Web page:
Obama will also need congressional help to limit high-capacity ammunition magazines, like the ones used by the Newtown shooter, and to require background checks for anyone seeking to purchase a gun. Some gun control advocates, including The Brady Campaign to Prevent Gun Violence, are urging Obama to make the broader background checks his top priority, believing it has the best chance of winning congressional approval.
The Brady Campaign said some 40 percent of gun sales happen with no background checks, such as at gun shows and by private sellers over the Internet or through classified ads.
The president's proposals are also expected to include steps for improving school safety and mental health care, as well as recommendations for addressing violence in entertainment and video games. Pro-gun rights groups, including the NRA, have long insisted that insufficient mental health care and violent images are more to blame for mass shootings than the availability of guns.
A Democratic lawmaker who met with Biden Monday said the vice president was likely to have given Obama proposals for allowing schools flexibility in spending federal grant money so they could take steps toward safety, including hiring school resource officers, instituting mental health intervention or making repairs like putting locks on doors. Grants could also go to communities to institute programs to get guns away from people who shouldn't have them, said the lawmaker, adding these were steps the president could take without Congress.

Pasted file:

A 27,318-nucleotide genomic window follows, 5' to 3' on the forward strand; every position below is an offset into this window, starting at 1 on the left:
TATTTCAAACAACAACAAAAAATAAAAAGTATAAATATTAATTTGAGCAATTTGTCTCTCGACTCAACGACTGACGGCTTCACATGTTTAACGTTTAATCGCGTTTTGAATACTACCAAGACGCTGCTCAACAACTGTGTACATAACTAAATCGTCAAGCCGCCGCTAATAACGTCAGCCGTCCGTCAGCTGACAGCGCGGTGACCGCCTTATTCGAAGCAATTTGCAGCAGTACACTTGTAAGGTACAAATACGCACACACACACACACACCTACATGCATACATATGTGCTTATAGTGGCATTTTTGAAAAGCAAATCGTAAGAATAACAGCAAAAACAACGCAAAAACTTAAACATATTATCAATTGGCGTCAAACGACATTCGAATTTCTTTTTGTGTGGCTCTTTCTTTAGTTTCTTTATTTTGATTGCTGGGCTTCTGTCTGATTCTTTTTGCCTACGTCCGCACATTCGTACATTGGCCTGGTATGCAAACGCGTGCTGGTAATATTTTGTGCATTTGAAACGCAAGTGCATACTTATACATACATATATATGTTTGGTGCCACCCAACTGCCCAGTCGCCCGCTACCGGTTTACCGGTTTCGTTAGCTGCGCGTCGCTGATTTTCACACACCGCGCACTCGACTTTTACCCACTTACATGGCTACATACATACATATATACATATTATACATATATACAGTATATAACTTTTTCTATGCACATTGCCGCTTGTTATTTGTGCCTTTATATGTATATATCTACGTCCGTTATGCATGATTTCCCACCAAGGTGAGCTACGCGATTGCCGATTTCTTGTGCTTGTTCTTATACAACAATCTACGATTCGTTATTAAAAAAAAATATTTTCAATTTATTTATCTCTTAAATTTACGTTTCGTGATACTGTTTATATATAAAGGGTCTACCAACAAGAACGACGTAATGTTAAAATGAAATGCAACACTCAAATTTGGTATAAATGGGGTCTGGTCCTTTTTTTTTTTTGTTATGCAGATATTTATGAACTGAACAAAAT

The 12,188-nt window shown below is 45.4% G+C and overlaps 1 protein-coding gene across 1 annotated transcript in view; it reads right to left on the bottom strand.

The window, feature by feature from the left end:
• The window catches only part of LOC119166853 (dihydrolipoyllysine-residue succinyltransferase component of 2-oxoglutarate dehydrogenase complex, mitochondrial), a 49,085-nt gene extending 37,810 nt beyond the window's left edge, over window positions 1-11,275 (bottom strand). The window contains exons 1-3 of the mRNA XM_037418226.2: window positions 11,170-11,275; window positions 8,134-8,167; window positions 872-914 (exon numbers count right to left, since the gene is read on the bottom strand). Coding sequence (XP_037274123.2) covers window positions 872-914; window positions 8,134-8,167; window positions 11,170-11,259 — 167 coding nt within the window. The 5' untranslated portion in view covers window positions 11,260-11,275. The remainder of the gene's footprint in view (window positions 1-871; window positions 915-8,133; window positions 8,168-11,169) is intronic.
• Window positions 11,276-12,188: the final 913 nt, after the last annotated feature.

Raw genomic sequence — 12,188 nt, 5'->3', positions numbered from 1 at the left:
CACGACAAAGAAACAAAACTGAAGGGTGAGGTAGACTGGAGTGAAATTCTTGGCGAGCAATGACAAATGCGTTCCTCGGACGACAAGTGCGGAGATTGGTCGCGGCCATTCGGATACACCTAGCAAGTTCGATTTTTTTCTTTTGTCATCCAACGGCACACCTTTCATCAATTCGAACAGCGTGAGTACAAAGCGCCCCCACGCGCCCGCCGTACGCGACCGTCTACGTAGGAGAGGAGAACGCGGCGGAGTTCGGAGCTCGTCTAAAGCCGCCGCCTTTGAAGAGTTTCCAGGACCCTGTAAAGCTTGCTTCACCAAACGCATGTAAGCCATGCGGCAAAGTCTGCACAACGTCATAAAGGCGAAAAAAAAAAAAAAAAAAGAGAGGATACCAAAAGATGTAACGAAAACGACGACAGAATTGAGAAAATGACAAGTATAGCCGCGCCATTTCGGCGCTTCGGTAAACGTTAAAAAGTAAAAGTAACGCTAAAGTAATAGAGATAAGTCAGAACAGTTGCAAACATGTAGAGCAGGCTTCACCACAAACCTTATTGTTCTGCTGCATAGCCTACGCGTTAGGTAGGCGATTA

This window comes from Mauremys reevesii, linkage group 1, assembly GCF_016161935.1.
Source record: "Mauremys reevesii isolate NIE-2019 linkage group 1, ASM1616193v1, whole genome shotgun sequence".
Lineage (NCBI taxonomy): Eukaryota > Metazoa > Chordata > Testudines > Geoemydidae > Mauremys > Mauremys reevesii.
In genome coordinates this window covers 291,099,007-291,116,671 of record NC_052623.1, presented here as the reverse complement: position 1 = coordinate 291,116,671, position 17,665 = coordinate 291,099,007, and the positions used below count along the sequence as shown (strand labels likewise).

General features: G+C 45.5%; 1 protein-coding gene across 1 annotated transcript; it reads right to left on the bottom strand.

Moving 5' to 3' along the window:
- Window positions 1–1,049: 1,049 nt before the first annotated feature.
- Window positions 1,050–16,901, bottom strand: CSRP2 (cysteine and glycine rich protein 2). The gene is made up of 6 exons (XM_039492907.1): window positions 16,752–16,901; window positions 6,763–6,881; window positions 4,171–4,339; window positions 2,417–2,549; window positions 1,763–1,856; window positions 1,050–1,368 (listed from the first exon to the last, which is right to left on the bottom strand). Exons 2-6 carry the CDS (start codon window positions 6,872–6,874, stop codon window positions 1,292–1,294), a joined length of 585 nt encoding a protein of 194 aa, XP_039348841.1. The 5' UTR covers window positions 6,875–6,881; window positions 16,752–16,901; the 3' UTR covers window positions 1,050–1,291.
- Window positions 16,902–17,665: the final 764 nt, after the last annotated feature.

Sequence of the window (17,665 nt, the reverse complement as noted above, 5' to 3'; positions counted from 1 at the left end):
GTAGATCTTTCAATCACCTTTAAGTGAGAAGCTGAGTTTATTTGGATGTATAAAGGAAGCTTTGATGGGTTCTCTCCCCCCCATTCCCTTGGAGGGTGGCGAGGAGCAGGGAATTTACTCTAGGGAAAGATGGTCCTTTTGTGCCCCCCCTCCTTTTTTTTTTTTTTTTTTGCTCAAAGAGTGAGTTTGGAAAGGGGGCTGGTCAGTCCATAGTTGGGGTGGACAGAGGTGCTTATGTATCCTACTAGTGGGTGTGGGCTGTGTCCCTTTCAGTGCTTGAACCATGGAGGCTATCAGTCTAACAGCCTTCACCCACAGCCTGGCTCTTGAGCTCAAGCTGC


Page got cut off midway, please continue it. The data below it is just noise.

The lawmaker spoke on condition of anonymity because the proposals hadn't been announced publicly.
Underscoring the political tensions surrounding gun legislation, Texas Republican Rep. Steve Stockman said he would file articles of impeachment if Obama used executive orders "to infringe on our constitutionally protected right to keep and bear arms."
Biden's recommendations to the president followed weeks of wide-ranging talks with key stakeholders, including gun victim's groups, the entertainment and video game industries and gun owner advocacy groups.
Associated Press writer Erica Werner contributed to this report.